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Risk Management - 8 steps To Avoid Litigation

Risk Management - 8 steps To Avoid Litigation

Accidents, mistakes and misunderstandings can happen in any business.
Some are settled amicably, others grow into full-blown disputes, and before you know it you could be facing a legal claim.

Being sued is stressful, time-consuming and expensive.

Even if you win the case the disruption to your business can outweigh any financial gains.

A key objective for most businesses is to avoid being drawn into litigation in the first place and here we outline the steps freelancers can take to safeguard their business against litigation.

Eight steps to safeguard your business

Professional contract agreements.

No work should be done without a contract.

Always have one in place that defines scope of services and terms of remuneration before you commence an assignment.

Without an agreement the opportunities for misunderstanding and controversy are numerous.

Documentation and tracking changes.

A common source of dispute is when the client believes they have asked for a solution that does one thing only for the freelancer to deliver a solution that does another.

Know who is responsible for when things go wrong.

Meticulously document client requirements and be particularly vigilant when changes creep into a project - as it is easy to lose track of them.

Make sure all changes are costed and signed off. These records will be of immense value in defending against legal claims.

Checking work.

Freelancers are not required to be perfect.

However, this does not relieve them from the obligation to check their work because this is one of the standard systems used to discover and correct errors.

Errors, per se, are not evidence of malpractice, but failure to check the work product is.

Communications with the client.

Many of the claims made by clients are not for serious damages but are based simply on discontent and dissatisfaction with the Freelancer.

This is often brought on by the Freelancers own lack of consideration of the client.

Seemingly minor things such as missing deadlines, lateness to meetings, unavailability by telephone, failure to return emails, and failure to keep the client informed at all times.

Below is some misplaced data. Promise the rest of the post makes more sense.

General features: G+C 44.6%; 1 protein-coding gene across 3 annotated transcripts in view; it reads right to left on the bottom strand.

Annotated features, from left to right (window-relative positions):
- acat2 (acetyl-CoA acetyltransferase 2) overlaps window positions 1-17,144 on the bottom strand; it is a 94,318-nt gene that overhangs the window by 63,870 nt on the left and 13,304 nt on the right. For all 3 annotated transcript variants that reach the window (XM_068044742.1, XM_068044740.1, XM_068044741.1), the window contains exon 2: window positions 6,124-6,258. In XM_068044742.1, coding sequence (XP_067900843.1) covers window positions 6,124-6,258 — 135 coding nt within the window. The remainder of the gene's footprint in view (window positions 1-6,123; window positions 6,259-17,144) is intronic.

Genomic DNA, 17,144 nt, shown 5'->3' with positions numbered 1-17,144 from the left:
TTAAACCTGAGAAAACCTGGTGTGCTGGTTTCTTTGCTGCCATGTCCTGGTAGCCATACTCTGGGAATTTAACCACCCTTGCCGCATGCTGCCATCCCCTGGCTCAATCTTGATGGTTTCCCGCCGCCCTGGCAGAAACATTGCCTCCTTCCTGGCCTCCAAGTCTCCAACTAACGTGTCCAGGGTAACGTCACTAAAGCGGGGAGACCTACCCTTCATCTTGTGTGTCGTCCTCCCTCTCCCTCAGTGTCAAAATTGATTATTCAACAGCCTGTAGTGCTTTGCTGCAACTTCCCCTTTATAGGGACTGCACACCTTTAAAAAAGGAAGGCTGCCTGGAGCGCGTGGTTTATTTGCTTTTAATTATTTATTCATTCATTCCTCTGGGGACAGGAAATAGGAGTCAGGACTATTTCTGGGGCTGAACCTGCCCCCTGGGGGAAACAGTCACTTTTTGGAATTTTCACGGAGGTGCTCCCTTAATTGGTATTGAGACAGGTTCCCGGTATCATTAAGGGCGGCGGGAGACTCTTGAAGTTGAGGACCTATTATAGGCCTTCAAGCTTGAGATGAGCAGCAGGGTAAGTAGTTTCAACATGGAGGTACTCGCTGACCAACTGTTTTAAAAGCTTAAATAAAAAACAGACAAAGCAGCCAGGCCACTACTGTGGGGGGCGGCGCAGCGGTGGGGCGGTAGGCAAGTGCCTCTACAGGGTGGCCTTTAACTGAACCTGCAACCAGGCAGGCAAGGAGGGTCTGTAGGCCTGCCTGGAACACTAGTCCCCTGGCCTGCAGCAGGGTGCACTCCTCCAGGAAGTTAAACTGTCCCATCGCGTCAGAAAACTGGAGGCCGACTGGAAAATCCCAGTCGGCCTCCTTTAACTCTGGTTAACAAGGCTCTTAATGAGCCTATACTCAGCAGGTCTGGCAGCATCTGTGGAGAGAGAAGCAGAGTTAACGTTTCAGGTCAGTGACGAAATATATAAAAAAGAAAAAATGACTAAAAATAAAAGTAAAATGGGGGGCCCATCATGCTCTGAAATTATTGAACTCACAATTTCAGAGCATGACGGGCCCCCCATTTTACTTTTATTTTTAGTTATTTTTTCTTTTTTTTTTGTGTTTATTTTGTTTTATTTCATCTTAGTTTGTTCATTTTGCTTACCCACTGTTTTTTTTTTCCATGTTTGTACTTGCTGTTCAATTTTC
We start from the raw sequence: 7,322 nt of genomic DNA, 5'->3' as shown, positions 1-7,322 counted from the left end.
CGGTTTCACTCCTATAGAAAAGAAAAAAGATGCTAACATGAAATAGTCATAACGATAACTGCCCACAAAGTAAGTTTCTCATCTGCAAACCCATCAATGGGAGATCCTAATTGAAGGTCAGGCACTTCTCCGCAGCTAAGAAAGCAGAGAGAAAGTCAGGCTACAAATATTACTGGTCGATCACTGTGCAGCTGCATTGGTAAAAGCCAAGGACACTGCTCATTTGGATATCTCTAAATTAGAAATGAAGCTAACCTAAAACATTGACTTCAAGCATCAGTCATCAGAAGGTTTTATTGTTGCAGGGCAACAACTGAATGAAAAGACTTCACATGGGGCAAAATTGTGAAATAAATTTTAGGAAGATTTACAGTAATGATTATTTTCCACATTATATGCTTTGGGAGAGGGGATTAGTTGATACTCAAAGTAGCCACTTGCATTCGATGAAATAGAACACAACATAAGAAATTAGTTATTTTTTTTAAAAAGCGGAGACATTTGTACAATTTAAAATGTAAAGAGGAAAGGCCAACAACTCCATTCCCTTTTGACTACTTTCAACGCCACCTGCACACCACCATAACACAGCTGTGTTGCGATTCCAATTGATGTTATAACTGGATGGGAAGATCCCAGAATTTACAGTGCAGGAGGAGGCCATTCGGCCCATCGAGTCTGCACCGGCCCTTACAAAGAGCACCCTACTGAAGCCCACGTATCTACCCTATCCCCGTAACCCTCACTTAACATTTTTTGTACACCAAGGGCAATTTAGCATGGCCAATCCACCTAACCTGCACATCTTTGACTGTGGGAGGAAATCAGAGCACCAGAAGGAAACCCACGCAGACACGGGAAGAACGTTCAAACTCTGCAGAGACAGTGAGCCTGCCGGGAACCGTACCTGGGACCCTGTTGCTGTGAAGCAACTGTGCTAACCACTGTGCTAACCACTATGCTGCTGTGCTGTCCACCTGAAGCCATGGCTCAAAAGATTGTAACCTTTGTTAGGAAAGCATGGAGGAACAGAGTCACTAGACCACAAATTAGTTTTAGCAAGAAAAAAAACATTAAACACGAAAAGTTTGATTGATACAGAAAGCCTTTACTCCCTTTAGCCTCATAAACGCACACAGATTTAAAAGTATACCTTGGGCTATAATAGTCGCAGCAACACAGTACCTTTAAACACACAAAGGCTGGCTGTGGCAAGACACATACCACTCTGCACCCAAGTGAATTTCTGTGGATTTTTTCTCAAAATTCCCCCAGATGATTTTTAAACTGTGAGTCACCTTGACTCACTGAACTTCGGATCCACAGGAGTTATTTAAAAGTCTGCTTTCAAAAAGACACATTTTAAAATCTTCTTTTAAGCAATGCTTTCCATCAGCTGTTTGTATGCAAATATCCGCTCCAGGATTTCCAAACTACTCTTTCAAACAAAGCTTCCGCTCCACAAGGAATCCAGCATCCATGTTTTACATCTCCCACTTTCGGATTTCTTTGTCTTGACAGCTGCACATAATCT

With this background of discontent, a real problem such as exceeding the cost or time budgets will trigger an avalanche of serious legal problems.

The best way to keep clients happy is to treat them with respect, keep them informed, and maintain a friendly relationship.

Early recognition of potential disputes.

When issues do arise, dealing with them quickly and professionally can prevent them developing into a major problem.

Burying your head in the sand never makes disputes disappear.

Deal with complaints in an appropriate way and seek advice from a solicitor who understands IT law if your issue escalates.

Most insurers offer a free 24 hour advice helpline, which will put you in touch with experts on how to best handle your situation.

Meeting budgets

  • Costs.

Clients become very dissatisfied and resentful when costs exceed the approved budget.

In such situations, the client may give serious consideration to making claims against the freelancer as well as withholding payments of professional fees.

  • Time.

Overall scheduling of a project should be realistic and should be updated whenever necessary.

Client approvals should be sought all along the way. When the client is counting on use of the project at a certain date, failure to receive it will often be very expensive.

Freelancers must avoid being a contributing factor in schedule slippage by failing to make prompt decisions and delivering work late.

Fees and charges.

Many client dissatisfactions are based on fee disputes.

In some cases this is because the billing is not clear and consistent with the written contract.

All invoices should be rendered on time and strictly in accord with the contract.

If the bill is not paid within a reasonable time, the best thing to do is talk to the client to find out if there is any misunderstanding.

A billing adjustment to satisfy a client at this point will usually be less costly than fighting and paying lawyers later.

PI Insurance

Have an up to date Professional indemnity insurance policy in place.

Litigation is always costly, however big or small your case is.

It makes sense to have an up to date Professional Indemnity Insurance policy to defend your legal position-just in case.

Read the policy wordings carefully and make sure they are relevant to your profession.

Although we may never achieve perfection, we can at least try.

By being constantly alert and aware of the usual sources of errors, we might lessen their occurrence.

From time to time we should stand back and take a good objective look at our operations.

Even minor improvements could prevent or avoid some economically ruinous claims.

These suggestions above are not all-encompassing, but should help you avoid being sued by your client.

 


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Insurance Policy:
Broadly, the entire written contract of insurance. More narrowly, the basic written or printed document, as distinguished from the forms and endorsements added thereto.